Rio+20 has come to a close, and while conference organizers may have hailed the event as great progress in building a sustainable world free of poverty, critics say it was a lot of grandstanding with little action.
Among the positive news from the event was an increased number of commitments to the United Nation’s global sustainable energy initiative (launched September 2011). According to the U.N., Ghana, Bangladesh, Kenya and Vietnam were among nations to develop a national energy action plan, and Microsoft, Italian energy company Eni and the Renault-Nissan Alliance have all made pledges to take more steps toward reducing emissions.
In addition, the eight largest multilateral development banks pledged to invest $175 billion in sustainable transportation systems over the coming decade.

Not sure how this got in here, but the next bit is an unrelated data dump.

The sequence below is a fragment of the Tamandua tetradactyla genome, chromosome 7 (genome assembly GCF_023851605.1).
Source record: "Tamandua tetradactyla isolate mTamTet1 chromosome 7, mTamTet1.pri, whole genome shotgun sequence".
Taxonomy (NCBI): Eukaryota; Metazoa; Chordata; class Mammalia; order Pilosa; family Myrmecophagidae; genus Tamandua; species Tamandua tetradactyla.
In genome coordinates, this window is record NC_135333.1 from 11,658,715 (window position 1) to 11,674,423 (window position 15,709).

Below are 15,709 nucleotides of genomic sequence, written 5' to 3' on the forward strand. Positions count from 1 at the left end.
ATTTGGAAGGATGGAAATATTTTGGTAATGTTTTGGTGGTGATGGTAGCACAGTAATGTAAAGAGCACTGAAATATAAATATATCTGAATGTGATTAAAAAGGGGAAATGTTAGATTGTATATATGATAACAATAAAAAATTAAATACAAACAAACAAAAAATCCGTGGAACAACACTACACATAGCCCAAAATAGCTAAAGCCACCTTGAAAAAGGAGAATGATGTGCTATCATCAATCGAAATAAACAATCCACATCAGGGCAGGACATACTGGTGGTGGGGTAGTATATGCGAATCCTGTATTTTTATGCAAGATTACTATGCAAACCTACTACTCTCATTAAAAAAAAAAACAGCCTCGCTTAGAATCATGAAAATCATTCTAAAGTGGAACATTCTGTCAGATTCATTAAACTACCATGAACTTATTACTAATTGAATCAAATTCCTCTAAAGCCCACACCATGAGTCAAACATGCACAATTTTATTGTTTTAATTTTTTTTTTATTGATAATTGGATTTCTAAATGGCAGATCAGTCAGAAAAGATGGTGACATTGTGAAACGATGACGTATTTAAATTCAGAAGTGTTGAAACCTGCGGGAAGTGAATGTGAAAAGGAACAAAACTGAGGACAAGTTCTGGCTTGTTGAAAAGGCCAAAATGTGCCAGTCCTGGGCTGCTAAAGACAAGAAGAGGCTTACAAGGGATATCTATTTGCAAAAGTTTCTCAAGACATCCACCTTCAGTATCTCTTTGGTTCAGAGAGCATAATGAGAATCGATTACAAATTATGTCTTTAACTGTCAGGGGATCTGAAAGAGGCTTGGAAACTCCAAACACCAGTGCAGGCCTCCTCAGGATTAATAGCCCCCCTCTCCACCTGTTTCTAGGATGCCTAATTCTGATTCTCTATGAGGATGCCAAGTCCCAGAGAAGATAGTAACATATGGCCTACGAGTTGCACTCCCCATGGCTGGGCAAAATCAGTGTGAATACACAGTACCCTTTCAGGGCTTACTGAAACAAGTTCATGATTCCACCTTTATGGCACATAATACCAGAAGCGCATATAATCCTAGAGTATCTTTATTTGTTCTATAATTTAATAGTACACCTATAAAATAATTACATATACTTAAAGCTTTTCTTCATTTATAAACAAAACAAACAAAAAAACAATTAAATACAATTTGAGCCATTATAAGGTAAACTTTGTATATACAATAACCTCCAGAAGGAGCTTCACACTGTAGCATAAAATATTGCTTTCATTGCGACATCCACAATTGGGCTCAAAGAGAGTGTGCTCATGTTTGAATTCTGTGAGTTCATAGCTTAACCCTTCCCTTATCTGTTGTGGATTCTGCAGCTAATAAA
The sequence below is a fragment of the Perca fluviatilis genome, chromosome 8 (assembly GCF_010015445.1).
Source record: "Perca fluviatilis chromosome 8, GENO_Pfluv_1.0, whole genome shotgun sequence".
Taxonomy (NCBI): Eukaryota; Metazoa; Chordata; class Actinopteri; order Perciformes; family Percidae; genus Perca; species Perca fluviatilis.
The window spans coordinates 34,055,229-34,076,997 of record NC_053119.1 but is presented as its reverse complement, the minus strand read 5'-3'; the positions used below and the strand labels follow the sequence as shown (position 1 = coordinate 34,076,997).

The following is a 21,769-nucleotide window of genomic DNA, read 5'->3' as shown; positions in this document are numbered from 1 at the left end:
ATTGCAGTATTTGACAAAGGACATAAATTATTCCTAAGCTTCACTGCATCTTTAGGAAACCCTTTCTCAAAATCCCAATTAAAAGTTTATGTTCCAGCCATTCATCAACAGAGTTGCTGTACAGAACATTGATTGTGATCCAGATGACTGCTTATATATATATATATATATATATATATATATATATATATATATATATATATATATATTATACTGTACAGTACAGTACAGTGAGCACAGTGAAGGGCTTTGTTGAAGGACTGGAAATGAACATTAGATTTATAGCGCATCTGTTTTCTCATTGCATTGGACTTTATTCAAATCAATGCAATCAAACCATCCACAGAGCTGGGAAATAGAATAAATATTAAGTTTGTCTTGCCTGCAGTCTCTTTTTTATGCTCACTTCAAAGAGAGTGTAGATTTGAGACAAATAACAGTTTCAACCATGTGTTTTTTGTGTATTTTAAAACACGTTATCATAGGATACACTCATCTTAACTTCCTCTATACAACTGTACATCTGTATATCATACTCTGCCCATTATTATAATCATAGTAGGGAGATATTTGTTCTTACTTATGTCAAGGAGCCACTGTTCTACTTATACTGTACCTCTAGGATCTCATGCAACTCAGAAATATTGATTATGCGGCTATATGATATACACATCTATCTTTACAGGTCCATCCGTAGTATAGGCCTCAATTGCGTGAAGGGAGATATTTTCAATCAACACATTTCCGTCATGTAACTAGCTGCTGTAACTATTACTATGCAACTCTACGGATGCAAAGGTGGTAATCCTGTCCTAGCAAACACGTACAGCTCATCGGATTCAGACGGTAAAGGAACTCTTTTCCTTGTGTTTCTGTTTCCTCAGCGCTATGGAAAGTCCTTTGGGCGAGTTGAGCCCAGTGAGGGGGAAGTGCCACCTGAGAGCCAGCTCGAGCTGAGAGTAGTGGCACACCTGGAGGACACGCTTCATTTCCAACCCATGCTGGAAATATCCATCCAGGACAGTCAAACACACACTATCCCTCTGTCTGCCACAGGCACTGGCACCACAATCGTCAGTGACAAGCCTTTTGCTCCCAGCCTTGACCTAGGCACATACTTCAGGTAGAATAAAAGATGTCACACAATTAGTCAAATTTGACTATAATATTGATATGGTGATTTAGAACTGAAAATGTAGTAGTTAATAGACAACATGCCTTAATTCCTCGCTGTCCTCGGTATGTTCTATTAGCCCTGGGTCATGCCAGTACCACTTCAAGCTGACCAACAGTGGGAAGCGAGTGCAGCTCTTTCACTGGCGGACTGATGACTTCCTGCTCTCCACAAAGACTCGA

Secretary-general Ban Ki-moon further challenged nations by launching the “Zero Hunger Challenge” to encourage countries to find ways to sustainably feed the world’s growing population.
Do you feel the warm fuzzies?
If you’re somewhat doubtful of how much real change can come out of these policies, you are not alone. National Public Radio, for example, said the event may have been “one of the biggest duds” and derided the conference for producing no major agreements.
Well, to be factual, the conference did produce an agreement: a 50-plus page document that was a bunch of long-winded rhetoric without a defined list of ways to actually help the environment. According to the San Francisco Chronicle, activists in particular were hoping the document would include, among other things, a call to end fossil fuel subsidies, how nations could protect high seas and ways to protect women’s reproductive rights.
All in all, the event did get influential talking about such key issues as poverty and the environment, and just drawing attention to these areas is a good start. Let’s see what happens from here.